Five Arrangements to Make Before Your Aging Parent Enters a Long-Term Care Facility

By sdugas - April 09th 2014.

When it comes to providing your aging parent with the best quality of life possible, sometimes out-of-home care is the best option. At Sharon Village Care Homes, we pride ourselves on providing residents with a loving and compassionate environment in which to age. Even so, there are some arrangements that our staff simply cannot make on behalf of your loved one.

As the primary caregiver, it is your responsibility to help your aging parent plan for their future. Handling the many documents and arrangements that come along with retirement and long-term estate planning can be overwhelming for an elderly individual. Simply put, you don’t want to miss the opportunity to handle these important matters while your parents are still capable of making difficult decisions.

While accommodations are important, it’s only one piece of the long-term care puzzle. The following are five other areas that you’ll want to investigate alongside your aging parent.

  1. Estate Planning
    Getting an estate plan together when your parent is in good health will prevent any unnecessary confusion should his or her health fade later in life. Too many Canadian families wait until a health crisis hits before broaching this topic. Granted, it’s not the easiest thing to talk about, but that doesn’t diminish its importance.When talking to your parent about estate panning, remember that the discussion is about them. Ensure your parent feels loved and in control of the situation, not bullied and insecure. If you have suggestions, by all means offer them; however don’t expect your parent to immediately accept your advice as gospel. Instead, offer to bring in a third party expert, such as an estate lawyer or financial planner to assist with the more difficult questions.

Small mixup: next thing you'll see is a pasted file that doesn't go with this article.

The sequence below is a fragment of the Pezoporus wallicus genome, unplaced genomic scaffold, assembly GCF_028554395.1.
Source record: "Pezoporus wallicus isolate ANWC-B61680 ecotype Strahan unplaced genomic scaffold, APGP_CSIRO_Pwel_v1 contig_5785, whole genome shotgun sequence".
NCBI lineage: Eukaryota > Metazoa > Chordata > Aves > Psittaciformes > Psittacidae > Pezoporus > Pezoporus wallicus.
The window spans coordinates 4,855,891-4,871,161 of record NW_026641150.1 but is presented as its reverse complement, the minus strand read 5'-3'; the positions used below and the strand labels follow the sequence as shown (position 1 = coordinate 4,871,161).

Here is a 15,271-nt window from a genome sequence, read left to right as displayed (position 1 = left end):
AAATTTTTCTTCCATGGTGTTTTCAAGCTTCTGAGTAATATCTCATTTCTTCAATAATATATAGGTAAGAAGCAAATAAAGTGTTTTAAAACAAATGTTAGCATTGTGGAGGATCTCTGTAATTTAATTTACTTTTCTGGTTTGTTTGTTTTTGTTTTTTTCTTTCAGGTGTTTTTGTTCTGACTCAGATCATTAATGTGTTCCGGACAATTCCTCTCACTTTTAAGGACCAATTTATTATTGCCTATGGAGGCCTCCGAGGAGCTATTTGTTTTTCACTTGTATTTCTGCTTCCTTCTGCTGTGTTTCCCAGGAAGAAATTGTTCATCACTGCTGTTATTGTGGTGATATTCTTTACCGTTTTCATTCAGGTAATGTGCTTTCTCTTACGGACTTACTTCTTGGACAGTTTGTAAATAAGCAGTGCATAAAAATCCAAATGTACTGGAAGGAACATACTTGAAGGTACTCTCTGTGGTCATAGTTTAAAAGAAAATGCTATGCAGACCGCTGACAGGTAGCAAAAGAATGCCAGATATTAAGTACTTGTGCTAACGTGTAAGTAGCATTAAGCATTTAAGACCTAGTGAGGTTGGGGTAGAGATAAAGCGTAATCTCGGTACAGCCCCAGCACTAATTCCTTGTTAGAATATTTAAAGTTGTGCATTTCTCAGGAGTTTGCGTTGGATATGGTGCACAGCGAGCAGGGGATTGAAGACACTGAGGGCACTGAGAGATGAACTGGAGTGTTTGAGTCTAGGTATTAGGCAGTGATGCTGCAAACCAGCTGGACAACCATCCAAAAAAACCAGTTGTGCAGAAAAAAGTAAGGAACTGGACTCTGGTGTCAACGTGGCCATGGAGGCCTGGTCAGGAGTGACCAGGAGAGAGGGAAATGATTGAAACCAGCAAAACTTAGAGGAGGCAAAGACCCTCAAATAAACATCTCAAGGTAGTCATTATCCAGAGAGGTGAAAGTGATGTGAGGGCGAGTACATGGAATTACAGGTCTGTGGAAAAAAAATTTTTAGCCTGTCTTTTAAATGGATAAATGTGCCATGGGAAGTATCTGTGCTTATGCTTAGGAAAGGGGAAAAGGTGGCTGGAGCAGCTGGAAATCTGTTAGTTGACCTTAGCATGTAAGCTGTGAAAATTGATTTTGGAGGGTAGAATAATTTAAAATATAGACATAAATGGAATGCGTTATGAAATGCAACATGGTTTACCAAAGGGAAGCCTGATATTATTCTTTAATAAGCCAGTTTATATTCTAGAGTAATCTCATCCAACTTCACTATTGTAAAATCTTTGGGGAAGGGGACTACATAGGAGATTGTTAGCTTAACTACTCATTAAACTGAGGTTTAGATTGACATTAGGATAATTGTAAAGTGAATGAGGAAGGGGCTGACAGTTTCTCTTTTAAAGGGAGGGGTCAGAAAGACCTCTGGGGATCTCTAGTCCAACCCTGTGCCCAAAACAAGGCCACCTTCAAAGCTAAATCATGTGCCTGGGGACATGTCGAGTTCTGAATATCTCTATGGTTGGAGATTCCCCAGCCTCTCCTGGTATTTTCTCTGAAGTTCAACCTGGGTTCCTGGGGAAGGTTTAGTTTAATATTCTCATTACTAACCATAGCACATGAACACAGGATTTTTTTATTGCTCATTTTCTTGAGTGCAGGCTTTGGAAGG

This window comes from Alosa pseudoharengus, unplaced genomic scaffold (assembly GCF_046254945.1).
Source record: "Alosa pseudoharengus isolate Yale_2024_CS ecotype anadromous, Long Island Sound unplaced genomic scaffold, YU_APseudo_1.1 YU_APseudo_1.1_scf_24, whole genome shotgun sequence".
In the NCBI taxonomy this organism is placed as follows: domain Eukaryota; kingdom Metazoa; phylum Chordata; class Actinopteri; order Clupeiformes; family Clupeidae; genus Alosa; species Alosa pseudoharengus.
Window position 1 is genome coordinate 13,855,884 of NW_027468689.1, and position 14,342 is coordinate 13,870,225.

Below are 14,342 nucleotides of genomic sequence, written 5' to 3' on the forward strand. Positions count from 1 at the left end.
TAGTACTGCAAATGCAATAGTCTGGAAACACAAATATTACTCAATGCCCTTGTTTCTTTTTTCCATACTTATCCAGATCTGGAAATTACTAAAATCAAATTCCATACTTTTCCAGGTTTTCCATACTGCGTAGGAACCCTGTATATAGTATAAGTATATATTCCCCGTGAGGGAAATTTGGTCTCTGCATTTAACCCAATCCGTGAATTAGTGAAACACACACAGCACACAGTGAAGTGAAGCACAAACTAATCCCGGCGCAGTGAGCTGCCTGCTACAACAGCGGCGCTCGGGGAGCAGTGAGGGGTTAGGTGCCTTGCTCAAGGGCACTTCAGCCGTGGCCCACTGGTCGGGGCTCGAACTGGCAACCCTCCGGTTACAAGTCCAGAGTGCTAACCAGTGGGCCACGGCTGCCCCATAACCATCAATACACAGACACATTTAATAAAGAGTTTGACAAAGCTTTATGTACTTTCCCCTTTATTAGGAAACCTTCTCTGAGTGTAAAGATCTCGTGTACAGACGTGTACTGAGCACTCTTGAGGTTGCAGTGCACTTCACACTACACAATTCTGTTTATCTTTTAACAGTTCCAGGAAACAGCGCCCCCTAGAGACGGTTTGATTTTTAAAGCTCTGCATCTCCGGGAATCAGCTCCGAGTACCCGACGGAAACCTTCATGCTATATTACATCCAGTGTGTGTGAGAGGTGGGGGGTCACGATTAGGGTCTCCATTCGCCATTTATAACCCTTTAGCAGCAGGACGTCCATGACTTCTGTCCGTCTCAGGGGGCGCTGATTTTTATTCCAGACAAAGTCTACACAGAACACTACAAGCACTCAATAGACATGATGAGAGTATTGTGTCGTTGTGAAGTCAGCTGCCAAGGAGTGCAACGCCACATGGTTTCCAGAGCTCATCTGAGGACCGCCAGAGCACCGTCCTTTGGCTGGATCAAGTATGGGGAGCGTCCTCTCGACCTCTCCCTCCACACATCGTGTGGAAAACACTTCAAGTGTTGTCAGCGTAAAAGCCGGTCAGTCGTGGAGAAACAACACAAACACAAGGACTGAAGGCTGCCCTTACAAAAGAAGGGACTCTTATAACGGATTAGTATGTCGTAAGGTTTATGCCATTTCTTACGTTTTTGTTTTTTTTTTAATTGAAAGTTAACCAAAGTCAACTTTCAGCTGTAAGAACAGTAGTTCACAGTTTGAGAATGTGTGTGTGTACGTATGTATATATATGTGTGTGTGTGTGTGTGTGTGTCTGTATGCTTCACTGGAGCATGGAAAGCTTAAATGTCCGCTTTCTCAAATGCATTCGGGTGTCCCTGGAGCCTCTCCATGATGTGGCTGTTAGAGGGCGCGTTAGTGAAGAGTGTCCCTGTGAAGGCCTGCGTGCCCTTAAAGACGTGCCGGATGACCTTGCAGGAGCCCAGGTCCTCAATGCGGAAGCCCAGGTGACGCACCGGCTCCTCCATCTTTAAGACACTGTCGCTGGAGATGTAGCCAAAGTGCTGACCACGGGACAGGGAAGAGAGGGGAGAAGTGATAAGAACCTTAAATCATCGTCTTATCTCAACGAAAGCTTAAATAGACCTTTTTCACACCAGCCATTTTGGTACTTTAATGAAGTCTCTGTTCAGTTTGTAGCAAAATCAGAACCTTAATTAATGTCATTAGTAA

2. Living WillEnd of Life Options
    Clearly this will be a painful conversation to have, but even so it’s a discussion that should take place prior to placing your parent in a long-term care facility. Knowing your parent’s preferences as to end-of-life care will help both of you deal with future health scares tremendously. Once your parent has come to a decision, it’s important that you sit down with a lawyer and have a living will drawn up to ensure that all of your loved one’s wishes are accounted for.
  3. Decide Who Will Obtain Legal Powers
    A power of attorney document allows you to make decisions on your parent’s behalf, if ever he or she is unable or unavailable to do so. Without a power of attorney, family members will need to go through a time-consuming and expensive court process that will ultimately declare the parent incompetent. At this point, the court will be responsible for assigning a power of attorney, not the family – a decision that could ultimately add more pain and confusion to an already emotionally draining process.
  4. Find a Facility with Future Care Options
    While your parent might be in good physical and mental health, all of that can change without warning. When investigating long-term care home options, be sure to ask about options for increased nursing care if ever your parent’s condition should worsen. Planning for this possibility now will save your parent the task of having to relocate to a different long-term care facility in a weakened state
  5. Chronicle Your Family History
    Now is as good a time as any to ask your parent question about your family’s history. Whether you’re packing up family photo albums or cataloguing heirlooms, the process of moving to a long-term care facility is sure to flood your elderly family member with tons of long-lost memories. As difficult as it might be, try to enjoy these blasts from the past together.

Looking for more helpful articles concerning the transition from independent living to a long-term care facility? Then continue to browse the Sharon Village Care Homes website. We’re constantly updating our online portal with helpful senior care articles.